Only a single Epidexipteryx fossil has been found so far, so it is difficult to know the exact number of bones it had. The well-preserved fossil is a partial skeleton, making it hard to speculate on its number of bones.

How big was the Epidexipteryx?

Epidexipteryx is not the smallest dinosaur but the smallest non-avian dinosaur ever found. It was as small as a modern pigeon and weighed about 0.49 pounds.


How did the Epidexipteryx reproduce?

Dinosaurs were oviparous animals with fixed breeding periods. After mating and internal fertilization of eggs, the Epidexipteryx laid the eggs. It would be hatched after the incubation period to produce juveniles and the growing period continued until they became adults. It is possible that Epidexipteryx prepared for breeding like modern birds. It could have made a nest, laid the eggs, and incubated them before hatching.


Where was Epidexipteryx found?

The Epidexipteryx was found in China. Only a single fossil of this dinosaur has been found in the Daohugou formation in the Inner Mongolia area. It lived about 152 to 168 million years ago.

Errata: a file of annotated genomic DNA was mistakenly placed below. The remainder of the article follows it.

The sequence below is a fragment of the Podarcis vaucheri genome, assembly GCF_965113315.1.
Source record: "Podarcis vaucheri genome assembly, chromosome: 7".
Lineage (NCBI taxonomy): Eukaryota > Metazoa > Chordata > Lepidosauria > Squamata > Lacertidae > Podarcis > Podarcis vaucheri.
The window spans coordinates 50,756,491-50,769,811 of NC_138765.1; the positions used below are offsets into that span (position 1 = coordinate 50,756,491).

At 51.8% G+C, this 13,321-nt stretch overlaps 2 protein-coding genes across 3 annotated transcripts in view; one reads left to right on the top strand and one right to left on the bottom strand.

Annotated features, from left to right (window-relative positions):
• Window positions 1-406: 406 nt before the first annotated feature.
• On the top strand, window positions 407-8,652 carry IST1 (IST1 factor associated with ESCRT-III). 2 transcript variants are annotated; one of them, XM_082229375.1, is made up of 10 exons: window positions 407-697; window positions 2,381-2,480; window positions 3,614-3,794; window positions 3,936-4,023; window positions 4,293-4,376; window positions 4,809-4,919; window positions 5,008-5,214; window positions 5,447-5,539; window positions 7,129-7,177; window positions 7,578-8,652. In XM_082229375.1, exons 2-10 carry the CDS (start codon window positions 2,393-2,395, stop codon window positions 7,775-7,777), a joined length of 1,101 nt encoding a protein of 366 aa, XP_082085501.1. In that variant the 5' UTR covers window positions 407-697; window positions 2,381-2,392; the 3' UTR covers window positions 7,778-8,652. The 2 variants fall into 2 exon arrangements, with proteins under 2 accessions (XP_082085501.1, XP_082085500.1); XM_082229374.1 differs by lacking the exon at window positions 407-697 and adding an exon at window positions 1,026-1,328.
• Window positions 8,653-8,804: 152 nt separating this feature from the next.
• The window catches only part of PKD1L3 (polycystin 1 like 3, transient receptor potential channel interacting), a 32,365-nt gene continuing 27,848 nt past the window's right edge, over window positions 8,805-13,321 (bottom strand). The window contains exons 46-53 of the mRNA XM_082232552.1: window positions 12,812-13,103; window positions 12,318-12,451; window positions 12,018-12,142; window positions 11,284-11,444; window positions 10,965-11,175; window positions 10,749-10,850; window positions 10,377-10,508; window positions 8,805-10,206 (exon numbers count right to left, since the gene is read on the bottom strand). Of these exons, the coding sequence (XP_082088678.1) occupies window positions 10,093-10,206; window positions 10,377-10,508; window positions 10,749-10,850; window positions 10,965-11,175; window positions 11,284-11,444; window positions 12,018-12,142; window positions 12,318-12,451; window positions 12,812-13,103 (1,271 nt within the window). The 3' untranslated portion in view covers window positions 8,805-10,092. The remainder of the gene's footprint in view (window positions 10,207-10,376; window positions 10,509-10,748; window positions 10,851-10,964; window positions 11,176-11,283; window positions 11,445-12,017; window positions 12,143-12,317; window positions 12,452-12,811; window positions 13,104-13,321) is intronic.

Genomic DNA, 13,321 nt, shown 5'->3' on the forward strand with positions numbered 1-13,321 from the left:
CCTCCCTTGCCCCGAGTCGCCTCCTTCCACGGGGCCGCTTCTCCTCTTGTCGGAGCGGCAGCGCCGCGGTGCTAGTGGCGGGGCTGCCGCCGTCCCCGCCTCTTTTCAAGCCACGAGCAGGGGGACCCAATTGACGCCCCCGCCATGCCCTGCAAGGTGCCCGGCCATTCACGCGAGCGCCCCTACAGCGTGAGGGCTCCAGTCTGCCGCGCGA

Could Epidexipteryx fly?

No, although they had flight features, the Epidexipteryx could not fly. Experts think they could only glide and move with their feet. The feathers of the Epidexipteryx were only for display and protection.


When was the Epidexipteryx alive?

The Epidexipteryx lived during the middle to late Jurassic Period. This was about 160 to 154 million years ago.

Thank you for reading! Have some feedback for us? Contact the AZ Animals editorial team.

  1. BBC Planet, Available here: https://bbcplanetdinosaur.fandom.com/wiki/Epidexipteryx
  2. Wikipedia, Available here: https://en.wikipedia.org/wiki/Epidexipteryx
  3. panaves, Available here: https://mpm.panaves.com/nh/epidex.htm
  4. kid adl, Available here: https://kidadl.com/facts/dinosaurs/epidexipteryx-facts